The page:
The average incentive offered on a Buick product in Q1 2022 stood at $2,021 per vehicle, down 61.8 percent from the same time period last year. This was similar to Chevy, which saw its available incentives slashed by 62.8 percent to an average of $1,725 per vehicle.
Incentive spending has fallen at all four of GM’s brands over the past year due to the semiconductor chip shortage and other parts supply issues, which have resulted in low new vehicle inventory and increased demand. The auto industry had to feel the full impact of the semiconductor chip shortage in Q1 of last year, hence the significant year-over-year decrease.
With fewer incentives on offer, Buick’s sales took a predictable nosedive. The automaker observed a sizable 58 percent sales decrease in Q1, falling 58 percent to 19,146 units. This trimmed the brand’s market share to just 0.6 percent, prompting Cox Automotive to call its Q1 sales performance “dismal.” While automakers could get away with charging MSRP or more for their products amid last year’s automotive retail frenzy, it could be possible that some customers are beginning to balk at the higher prices. Whether automakers will be happy to sell fewer vehicles at higher prices remains to be seen.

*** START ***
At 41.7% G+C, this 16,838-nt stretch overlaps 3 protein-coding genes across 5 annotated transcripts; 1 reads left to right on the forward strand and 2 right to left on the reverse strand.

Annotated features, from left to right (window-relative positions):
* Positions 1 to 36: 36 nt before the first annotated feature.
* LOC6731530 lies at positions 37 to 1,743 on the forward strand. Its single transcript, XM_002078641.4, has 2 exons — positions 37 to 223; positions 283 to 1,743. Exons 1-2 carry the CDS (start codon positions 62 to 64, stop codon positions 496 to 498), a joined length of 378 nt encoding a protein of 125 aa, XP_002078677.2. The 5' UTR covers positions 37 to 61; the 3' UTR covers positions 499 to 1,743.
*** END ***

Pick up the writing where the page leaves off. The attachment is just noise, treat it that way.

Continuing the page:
The Buick Encore GX saw the largest year-over-year decline, with sales falling 70 percent to 5,382 units. Sales of the Envision fell 60 percent to 4,118 units, while the soon-to-be-discontinued Encore fell by 57.9 percent to 2,620 units. The Enclave had the smallest year-over-year decline at 7,025 units. It’s worth noting these lower sales figures will also be partially driven by the semiconductor chip shortage, which has made some vehicles harder to come by on dealer lots.
GM’s U.S. sales totalled 509,108 vehicles in the first quarter, down 20 percent from the same time last year and far behind the all-time sales record for Q1 of 715,794 vehicles, which it recorded back in Q1 of 2018.